5 Steps to prevent Heart Disease

Friday, August 5, 2016

Guidelines choose drugs without head to head trials?

"In the absence of high quality head-to-head drug comparison trials to determine the relative efficacy of the individual drugs, choice of therapy should be based upon
1- efficacy,
2-safety,
3-cost, 
4-convenience,
5-and other patient-related factors [30,31]."

The above is from Up To Date on choosing drugs for Osteoporosis.



Below is criteria for choosing drugs from a Consensus Committee
 ACC Expert Consensus Decision Pathway on the Role of Non-Statin Therapies for LDL-Cholesterol Lowering in the Management of Atherosclerotic Cardiovascular Disease Risk.

The process employed in the creation of the ECDP document was supported by the ACC without external funding - See more at: http://www.acc.org/latest-in-cardiology/articles/2016/04/07/14/32/a-consensus-approach-to-the-use-of-non-statin-therapy-for-atherosclerotic-cardiovascular-disease-prevention#sthash.cv2ZMPed.dpuf
 "The process employed in the creation of the ECDP document was supported by the ACC without external funding"

the value of patient-provider interaction in clinical decision making when non-statin therapies are considered, examining the extent of available scientific evidence for net clinical benefit, safety and tolerability, potential for drug-drug interactions, efficacy of additional LDL-C lowering, cost, convenience and medication storage, pill burden, route of administration, and patient preferences; - See more at: http://www.acc.org/latest-in-cardiology/articles/2016/04/07/14/32/a-consensus-approach-to-the-use-of-non-statin-therapy-for-atherosclerotic-cardiovascular-disease-prevention#sthash.cv2ZMPed.dpuf
"the value of patient-provider interaction in clinical decision making when non-statin therapies are considered,
1-examining the extent of available scientific evidence for net clinical benefit,
2- safety and
3- tolerability,
4- potential for drug-drug interactions,
5-efficacy of additional LDL-C lowering, 
6-cost, 
7-convenience and
8-medication storage,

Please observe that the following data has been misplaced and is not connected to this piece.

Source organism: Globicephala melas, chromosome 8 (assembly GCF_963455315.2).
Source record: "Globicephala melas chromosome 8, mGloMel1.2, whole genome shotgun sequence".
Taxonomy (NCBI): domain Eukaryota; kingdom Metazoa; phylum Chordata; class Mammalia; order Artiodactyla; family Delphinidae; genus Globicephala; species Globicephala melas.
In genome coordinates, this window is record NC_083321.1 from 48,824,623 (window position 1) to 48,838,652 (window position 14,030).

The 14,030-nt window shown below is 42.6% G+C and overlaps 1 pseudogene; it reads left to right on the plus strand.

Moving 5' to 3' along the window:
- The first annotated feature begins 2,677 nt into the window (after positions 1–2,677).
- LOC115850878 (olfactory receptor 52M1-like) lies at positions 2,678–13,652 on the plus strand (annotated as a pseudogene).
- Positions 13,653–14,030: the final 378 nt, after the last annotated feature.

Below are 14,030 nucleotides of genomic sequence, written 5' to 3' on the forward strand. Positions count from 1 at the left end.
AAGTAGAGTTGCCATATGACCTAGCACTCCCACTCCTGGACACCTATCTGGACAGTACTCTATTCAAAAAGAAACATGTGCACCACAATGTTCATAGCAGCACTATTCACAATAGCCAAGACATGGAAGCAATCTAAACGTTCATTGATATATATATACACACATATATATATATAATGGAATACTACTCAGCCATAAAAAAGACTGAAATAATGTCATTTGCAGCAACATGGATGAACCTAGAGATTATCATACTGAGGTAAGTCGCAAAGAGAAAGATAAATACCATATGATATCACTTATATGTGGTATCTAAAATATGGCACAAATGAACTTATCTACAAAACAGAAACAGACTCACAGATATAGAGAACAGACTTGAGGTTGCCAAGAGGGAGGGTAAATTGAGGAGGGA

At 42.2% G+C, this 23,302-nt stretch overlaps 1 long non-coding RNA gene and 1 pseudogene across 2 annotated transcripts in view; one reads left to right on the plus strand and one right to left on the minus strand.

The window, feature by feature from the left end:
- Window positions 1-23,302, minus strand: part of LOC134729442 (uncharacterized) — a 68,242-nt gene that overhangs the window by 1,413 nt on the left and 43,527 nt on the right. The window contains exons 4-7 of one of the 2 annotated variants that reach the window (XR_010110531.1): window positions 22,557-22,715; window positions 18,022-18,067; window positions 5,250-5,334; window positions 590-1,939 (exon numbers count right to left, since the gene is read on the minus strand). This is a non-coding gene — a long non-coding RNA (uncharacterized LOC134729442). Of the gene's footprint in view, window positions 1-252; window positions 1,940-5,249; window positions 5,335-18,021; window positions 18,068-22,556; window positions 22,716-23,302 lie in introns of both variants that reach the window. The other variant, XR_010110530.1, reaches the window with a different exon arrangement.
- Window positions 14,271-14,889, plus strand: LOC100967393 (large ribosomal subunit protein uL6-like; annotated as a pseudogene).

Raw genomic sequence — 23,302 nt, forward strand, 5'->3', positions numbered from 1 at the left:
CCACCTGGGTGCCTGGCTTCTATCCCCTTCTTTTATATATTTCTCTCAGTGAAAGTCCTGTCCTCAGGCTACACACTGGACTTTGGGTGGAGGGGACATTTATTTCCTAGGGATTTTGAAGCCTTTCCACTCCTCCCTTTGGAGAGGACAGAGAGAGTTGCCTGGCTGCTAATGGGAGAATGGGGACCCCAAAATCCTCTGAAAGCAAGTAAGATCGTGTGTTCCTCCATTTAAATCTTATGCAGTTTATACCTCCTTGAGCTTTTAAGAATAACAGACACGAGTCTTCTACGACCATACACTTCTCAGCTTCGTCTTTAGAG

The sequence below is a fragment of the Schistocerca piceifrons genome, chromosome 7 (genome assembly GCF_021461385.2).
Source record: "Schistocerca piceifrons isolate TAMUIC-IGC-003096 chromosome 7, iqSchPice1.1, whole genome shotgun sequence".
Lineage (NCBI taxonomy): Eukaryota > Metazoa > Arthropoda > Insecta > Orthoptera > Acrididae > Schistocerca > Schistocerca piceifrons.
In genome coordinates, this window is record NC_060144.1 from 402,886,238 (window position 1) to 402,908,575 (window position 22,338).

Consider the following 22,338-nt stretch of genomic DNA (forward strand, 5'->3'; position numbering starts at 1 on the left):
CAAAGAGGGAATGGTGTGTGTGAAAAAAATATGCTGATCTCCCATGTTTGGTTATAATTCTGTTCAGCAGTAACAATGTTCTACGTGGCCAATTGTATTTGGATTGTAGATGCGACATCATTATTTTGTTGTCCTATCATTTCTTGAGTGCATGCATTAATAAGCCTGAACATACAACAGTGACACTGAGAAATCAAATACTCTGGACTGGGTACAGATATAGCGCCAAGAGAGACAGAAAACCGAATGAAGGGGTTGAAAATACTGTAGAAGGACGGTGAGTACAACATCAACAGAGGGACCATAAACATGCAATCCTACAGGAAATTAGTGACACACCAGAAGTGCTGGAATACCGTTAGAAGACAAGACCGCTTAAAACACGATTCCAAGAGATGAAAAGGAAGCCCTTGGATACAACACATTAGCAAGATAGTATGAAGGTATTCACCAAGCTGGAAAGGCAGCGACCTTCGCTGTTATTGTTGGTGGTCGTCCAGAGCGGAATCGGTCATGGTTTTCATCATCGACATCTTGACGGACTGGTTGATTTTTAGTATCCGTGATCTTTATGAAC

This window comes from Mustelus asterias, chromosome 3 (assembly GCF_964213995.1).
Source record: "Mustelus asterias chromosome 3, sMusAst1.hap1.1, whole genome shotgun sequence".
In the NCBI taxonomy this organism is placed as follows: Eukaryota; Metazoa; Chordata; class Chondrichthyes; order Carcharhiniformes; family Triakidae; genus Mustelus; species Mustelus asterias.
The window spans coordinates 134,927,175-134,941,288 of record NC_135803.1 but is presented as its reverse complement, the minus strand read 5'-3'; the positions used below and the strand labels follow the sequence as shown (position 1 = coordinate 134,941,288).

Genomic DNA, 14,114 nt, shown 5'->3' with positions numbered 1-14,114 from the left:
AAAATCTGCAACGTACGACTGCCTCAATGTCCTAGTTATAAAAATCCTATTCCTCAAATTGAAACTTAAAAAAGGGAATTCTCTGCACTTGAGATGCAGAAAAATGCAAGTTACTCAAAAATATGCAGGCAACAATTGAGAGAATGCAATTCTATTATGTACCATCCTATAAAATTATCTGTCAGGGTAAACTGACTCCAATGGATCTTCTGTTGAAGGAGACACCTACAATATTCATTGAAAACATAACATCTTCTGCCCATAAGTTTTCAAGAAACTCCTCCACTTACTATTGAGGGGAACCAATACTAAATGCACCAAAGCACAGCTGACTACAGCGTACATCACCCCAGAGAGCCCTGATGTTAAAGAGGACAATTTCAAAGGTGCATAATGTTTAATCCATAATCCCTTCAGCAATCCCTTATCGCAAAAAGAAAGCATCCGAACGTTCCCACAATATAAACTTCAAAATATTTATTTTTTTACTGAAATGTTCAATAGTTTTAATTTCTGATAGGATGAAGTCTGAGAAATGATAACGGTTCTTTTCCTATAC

9-pill burden,
10-route of administration, and
11-patient preference"


 NEJM article Head to Head trial

"As compared with ezetimibe, niacin had greater efficacy regarding the change in mean carotid intima–media thickness over 14 months (P=0.003), leading to significant reduction of both mean (P=0.001) and maximal carotid intima–media thickness
Paradoxically, greater reductions in the LDL cholesterol level in association with ezetimibe were significantly associated with an increase in the carotid intima–media thickness (R=–0.31, P<0 .001="" p="">
Interestingly there are head to head trials with Niacin.
Most famous is the Coronary Drug Project 
in which
"Mortality in the niacin group was 11% lower than in the placebo group (52.0 versus 58.2%; p = 0.0004)" after 15 years.

Yet somehow Niacin failed to make the list of non-statin drugs allowed on the list yet PCSK9 which is $1,000 a month, has no outcome studies and is given intravenously is on the list?








Niacin was dropped from guidelines because of  AIM-HIGH and HPS-THRIVE were stopped early.


These were not LDLc lowering trials.  LDLc was already at goal with statins.
These were HDLc and triglyceride trials.

Why then are they used against Niacin in a guideline that has in its criteria:
5-"efficacy of additional LDL-C lowering," 

This is the result of Niacin's effect on LDLc in AIM-HIGH



"It took 7 years of follow-up for us to reach that many events, so some investigators were wondering if this would be the eternal trial," Cannon said. "But that was really good news because it meant that the treatment was working: we were actually doing good for our patients."
It should, however, be noted that 42% of patients, regardless of treatment, stopped the study drug before the end of the trial.

Zetia was added to the list by the consensus committee because it had the IMPROVE-IT positive outcome.

If AIM-HIGH went out to 7 years it may also have had a positive outcome.  It was a government study however.
There were some illnesses in patients on Niacin and AIM-HIGH was stopped early.  Later these illnesses were found not to be statistically significant but I believe it is the reason the committee left Niacin off the list of advised drugs. 







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